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New exhibit at the Gilmore Car Museum honors four-time Indy 500 winner A.J. Foyt

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A.J. Foyt poses with the Gilmore-Foyt Coyote at Indy in 1977. Photo courtesy IMS.

In 2017, the Indianapolis Motor Speedway Museum honored four-time Indy 500 winner A.J. Foyt with a special exhibit entitled “A.J. Foyt: A Legendary Exhibition.” In 2018, the modified display comes north, to the Gilmore Museum in Hickory Corners, Michigan, where it will honor both “Super Tex” and the Indy 500’s ties to Western Michigan.

Over a driving career that spanned 40-plus years, Foyt’s resume included championships in sprint car, Indy Car, and USAC stock car competition. He’s the first of three drivers to win the Indy 500 four times (the others being Al Unser, Sr. and Rick Mears), and Foyt is the only driver to ever score victories in the Indy 500, the Daytona 500, and the 24 Hours of Le Mans. In Indy Car competition, he’s amassed 67 wins, including his 1964 victory in the Indy 500 – the final win for a front-engine Indy roadster. At age 83, he remains active in the sport, running A.J. Foyt Racing, which currently fields a two-car team in the Verizon Indy Car Series.

Foyt with his 1964 race-winning Sheraton-Thompson Special Indy Roadster. Photo courtesy IMS.

Though Foyt has resided in Texas his entire life, he still has ties to Michigan. From 1973 through 1984, Foyt drove in open-wheel competition for Gilmore Racing, a team owned by Jim Gilmore, Jr. (nephew of Gilmore Museum founders Donald and Genevieve Gilmore) and based in Kalamazoo, Michigan. A successful businessman, Gilmore owned several television and radio stations, as well as numerous car dealerships, and once served as mayor of Kalamazoo. His first foray into Indy Car team sponsorship came in 1967, when driver Gordon Johncock (from Hastings, Michigan) started from the outside of the front row and finished in 12th place after a spin on lap 189.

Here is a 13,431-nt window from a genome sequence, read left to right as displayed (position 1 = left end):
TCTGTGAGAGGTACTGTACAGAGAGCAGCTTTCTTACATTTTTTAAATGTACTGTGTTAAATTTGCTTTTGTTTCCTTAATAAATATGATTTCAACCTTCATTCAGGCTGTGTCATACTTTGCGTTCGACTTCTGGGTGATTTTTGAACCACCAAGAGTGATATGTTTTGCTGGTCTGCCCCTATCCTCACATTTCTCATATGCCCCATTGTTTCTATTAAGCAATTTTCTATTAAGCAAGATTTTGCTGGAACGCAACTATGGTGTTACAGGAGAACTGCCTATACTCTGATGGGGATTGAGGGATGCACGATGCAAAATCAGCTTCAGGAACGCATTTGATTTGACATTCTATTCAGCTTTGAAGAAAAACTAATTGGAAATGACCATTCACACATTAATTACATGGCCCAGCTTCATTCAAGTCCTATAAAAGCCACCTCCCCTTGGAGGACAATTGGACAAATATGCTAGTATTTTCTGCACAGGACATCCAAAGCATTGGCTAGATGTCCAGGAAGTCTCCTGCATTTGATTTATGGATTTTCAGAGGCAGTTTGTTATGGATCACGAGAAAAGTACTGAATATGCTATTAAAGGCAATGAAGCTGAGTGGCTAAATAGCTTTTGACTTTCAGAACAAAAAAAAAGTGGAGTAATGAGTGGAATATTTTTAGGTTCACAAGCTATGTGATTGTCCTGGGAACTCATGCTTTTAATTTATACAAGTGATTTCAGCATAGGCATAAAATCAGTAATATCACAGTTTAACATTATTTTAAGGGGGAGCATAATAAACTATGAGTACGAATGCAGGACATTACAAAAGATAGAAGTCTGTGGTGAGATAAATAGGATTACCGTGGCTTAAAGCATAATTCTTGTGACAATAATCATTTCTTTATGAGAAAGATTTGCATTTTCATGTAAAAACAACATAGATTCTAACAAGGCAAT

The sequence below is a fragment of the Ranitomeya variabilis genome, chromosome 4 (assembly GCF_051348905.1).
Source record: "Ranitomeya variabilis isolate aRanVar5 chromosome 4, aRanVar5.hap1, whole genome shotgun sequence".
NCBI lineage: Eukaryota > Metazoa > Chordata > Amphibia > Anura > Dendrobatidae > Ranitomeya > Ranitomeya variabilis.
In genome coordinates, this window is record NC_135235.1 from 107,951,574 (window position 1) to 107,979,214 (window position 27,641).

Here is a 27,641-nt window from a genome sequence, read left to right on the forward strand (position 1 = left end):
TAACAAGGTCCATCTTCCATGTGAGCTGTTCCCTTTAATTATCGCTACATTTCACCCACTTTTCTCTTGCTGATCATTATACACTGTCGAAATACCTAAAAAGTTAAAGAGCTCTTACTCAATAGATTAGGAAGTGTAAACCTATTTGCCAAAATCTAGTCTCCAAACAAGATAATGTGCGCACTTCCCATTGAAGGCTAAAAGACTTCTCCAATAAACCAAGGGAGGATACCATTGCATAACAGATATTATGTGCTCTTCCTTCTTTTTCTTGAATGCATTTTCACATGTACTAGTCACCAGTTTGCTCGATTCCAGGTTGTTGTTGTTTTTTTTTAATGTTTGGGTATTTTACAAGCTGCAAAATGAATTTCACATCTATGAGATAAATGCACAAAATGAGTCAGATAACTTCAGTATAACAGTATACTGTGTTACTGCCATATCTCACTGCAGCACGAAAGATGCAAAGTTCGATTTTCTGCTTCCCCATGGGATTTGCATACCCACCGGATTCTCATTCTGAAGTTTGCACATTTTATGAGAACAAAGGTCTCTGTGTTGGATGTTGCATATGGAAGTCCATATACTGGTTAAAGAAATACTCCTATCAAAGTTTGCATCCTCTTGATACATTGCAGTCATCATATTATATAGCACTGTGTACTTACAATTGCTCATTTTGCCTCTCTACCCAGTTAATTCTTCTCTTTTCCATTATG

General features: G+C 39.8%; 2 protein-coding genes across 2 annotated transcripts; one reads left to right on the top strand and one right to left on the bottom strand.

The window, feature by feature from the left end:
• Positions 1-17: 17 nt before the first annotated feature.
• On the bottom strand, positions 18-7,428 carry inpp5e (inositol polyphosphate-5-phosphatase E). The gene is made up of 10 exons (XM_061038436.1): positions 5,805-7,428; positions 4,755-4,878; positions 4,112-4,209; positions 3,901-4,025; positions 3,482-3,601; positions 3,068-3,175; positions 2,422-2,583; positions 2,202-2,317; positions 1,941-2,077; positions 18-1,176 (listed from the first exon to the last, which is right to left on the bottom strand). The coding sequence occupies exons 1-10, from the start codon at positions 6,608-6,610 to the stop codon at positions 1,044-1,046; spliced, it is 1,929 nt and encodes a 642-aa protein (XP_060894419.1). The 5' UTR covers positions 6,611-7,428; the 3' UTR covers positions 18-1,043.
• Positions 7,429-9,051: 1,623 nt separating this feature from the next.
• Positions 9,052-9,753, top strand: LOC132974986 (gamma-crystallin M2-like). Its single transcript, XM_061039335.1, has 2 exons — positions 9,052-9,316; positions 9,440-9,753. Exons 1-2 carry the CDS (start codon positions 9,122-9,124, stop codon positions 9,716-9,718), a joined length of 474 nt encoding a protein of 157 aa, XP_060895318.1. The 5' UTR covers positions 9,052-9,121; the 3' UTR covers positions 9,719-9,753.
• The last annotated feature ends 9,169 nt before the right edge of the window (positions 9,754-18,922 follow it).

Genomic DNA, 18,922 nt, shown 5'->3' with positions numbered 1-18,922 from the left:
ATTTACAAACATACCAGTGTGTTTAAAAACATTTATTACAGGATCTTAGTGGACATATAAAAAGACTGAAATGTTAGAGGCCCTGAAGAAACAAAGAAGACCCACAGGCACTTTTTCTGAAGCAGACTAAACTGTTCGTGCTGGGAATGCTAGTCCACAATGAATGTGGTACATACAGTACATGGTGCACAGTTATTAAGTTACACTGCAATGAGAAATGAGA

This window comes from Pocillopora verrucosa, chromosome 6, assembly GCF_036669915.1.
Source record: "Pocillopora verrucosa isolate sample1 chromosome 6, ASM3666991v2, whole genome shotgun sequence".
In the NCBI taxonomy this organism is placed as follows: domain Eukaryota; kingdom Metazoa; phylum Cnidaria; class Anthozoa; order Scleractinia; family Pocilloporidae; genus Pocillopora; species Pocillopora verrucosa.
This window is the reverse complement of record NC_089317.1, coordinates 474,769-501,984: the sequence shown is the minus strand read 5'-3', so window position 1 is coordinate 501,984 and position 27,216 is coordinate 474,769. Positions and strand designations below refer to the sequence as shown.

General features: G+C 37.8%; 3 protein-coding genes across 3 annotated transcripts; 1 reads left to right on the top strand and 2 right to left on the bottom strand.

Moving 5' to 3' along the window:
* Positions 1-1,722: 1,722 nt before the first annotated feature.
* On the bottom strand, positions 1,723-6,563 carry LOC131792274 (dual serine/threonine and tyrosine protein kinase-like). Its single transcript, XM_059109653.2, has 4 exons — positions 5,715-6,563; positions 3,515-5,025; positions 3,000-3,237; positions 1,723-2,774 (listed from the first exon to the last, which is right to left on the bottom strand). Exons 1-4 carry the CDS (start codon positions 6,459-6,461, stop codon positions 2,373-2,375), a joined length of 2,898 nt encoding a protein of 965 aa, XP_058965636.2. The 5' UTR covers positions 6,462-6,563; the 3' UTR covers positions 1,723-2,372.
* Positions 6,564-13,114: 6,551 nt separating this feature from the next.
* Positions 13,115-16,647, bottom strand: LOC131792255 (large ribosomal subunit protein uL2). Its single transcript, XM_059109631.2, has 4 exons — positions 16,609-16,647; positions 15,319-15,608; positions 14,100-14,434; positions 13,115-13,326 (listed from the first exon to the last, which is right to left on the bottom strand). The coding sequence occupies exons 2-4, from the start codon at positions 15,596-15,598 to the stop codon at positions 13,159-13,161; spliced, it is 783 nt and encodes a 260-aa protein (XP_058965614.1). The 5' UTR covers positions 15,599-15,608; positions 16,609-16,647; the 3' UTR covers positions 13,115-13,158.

In 1911, Ray Harroun won the very first 500-mile race at the Brickyard, and relatives of the driver (credited with the first use of a rearview mirror in competition) still reside in the Kalamazoo area. Louis Chevrolet, who co-founded the Detroit company that bears his name, first raced in the Indianapolis 500 in 1915, driving a car called the Cornelian, developed in Allegan, Michigan.

Louis Chevrolet driving the Cornelian at Indy in 1915. Photo courtesy Gilmore Museum.

Indy-raced vehicles on display at the Gilmore’s version of the exhibit will include the Cornelian, on loan from Speedway Motors’ American Museum of Speed in Lincoln, Nebraska; A.J. Foyt’s 1961 Bowes Seal-Fast Special; his 1964 Sheraton-Thompson Special (the last Indy 500-winning Roadster); his rear-engine 1967 Sheraton-Thompson Special; the 1968 Gilmore-sponsored Gerhardt-Offy driven by Johncock; and  Foyt’s 1977 Gilmore-Foyt Coyotes.

An array of other Foyt-raced vehicles will also be included in the display, which opens to the public on April 14 and runs through September 2018. For additional details, visit